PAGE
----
An indemnity is a promise by one party to compensate another for the loss suffered as a consequence of a specific event called the ‘trigger event’ – the trigger event can be anything defined by the parties including, a breach of contract, a party’s fault or negligence, or a specific action.

An indemnity clause therefore is a clause within a contract, for example vendor agreements, business contracts or service contracts between two parties doing business together which promises to compensate the party at the receiving end in the event that they suffer a loss due to a defined trigger event.

Suppose therefore, ‘A’ who is a manufacturer sells products to ‘B’ a retailer, ‘B’ might be worried that, if the products are defective, they will be exposed to product liability claims by consumer. ‘B’ the retailer will usually seek an indemnity from ‘A’ the manufacturer against those claims, in order to be compensated if such claims arise. This is basically what Indemnity agreement or clause covers.

It operates as transfer of risks between the parties and changes what they would otherwise be liable for or entitled to under a normal damage claim. They are particularly useful when the actions of one party are likely to create a risk which the other party would otherwise have to bear. The major significance of an indemnity clause is to protect the indemnified party against third party law suits.

Commercial contracts typically include an indemnity clause among other standard terms. Words such as ‘hold harmless’, ‘defend’, ‘make good’ or ‘compensate’  etc, often indicate that the clause is, in effect, an indemnity clause.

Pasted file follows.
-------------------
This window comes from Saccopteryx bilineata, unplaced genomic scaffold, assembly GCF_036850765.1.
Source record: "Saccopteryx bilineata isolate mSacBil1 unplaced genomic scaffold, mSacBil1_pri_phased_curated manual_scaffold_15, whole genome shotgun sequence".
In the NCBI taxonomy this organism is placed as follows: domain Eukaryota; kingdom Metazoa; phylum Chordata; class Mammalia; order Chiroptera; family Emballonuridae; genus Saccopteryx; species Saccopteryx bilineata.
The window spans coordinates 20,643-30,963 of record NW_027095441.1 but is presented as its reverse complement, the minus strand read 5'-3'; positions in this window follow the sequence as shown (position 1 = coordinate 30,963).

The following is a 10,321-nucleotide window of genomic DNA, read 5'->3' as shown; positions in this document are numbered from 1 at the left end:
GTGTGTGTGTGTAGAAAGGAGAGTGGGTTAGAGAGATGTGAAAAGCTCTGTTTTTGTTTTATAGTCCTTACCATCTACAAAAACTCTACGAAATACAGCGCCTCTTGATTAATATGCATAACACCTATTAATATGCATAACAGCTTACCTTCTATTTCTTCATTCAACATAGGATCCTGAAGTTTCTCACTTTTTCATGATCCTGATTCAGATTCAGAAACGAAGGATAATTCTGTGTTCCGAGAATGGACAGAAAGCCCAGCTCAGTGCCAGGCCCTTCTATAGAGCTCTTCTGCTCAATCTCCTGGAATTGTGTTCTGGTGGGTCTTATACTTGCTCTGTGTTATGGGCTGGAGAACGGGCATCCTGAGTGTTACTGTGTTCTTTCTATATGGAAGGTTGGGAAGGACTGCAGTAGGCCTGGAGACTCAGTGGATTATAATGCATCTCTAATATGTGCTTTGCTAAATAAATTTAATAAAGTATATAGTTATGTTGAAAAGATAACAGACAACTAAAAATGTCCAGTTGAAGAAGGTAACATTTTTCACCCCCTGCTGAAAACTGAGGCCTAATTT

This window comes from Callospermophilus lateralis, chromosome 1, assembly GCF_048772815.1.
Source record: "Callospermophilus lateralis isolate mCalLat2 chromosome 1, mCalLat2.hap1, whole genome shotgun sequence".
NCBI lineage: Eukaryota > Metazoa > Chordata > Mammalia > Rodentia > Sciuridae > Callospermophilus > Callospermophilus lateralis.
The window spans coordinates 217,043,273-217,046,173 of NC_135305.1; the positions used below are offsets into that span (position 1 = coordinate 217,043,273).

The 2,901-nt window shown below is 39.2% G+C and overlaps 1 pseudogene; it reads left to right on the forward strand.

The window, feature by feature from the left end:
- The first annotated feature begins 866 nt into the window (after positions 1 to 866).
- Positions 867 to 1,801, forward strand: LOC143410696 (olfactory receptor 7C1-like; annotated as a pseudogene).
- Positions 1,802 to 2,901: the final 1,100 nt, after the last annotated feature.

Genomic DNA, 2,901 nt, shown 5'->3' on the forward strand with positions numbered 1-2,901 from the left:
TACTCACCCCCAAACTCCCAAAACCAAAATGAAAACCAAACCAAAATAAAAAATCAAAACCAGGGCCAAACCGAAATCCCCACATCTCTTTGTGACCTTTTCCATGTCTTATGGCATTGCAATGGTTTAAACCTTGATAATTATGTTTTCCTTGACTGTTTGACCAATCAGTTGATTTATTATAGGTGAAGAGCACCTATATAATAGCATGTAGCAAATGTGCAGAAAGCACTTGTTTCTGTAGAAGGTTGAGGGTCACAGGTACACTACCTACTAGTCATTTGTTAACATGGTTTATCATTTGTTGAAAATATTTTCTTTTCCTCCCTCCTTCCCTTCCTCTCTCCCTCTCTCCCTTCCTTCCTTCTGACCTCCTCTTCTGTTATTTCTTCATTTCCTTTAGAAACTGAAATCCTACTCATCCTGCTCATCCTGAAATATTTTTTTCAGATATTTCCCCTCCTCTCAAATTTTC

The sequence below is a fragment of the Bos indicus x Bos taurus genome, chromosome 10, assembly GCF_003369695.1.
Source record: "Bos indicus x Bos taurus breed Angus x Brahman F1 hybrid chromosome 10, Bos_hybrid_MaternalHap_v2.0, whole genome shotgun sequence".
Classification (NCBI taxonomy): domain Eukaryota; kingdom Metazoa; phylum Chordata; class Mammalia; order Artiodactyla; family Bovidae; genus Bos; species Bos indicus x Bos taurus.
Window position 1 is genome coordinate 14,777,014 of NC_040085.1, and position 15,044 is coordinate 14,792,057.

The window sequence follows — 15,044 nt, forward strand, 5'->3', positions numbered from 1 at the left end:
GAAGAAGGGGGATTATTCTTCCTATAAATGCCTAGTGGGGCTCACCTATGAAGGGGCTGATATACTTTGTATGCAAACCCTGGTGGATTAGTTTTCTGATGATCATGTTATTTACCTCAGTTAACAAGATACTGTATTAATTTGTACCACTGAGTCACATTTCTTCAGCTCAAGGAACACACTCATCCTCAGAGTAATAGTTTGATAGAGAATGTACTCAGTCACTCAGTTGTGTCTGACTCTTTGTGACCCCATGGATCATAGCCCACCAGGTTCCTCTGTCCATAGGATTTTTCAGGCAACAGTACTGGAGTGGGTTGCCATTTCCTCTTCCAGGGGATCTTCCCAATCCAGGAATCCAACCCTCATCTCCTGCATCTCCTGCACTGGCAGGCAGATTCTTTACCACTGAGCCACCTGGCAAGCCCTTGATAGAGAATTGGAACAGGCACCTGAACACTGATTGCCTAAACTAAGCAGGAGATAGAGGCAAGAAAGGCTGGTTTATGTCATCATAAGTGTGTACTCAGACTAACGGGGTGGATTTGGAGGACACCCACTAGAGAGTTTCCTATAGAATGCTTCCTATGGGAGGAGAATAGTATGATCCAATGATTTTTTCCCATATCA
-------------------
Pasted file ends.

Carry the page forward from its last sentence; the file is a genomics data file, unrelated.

Indemnity clauses

There are no hard and fast rules when it comes to indemnities. It depends mostly on the circumstances of the contract, the parties’ willingness to do so and their relative bargaining positions. It may be useful to seek an indemnity when:

  • One of the parties is likely to suffer a loss from a commercial transaction and/or
  • The remedies available with a pure damage claim would not be sufficient to compensate the loss suffered.

Examples of losses that cannot be indemnified are:

  • Losses caused by the receiving party’s deliberate acts
  • Losses caused by the receiving party’s own fraud or crime.
Indemnity clauses

The presence of an indemnity clause in an agreement can both be a sword and a shield, depending on who is using it. It is not advisable to provide an indemnity if it is going to unnecessarily open you to risks you may have absolutely no control over. You should therefore first negotiate its removal entirely if you are unsure of the avoidability of said risk. If the other party however, insists on the clause, you should ensure it is narrow, so you are less exposed to risk. If you are the party seeking indemnity, reasonableness must be your watchword.

If you need a lawyer to review or draft an indemnity clause for you, please click here.


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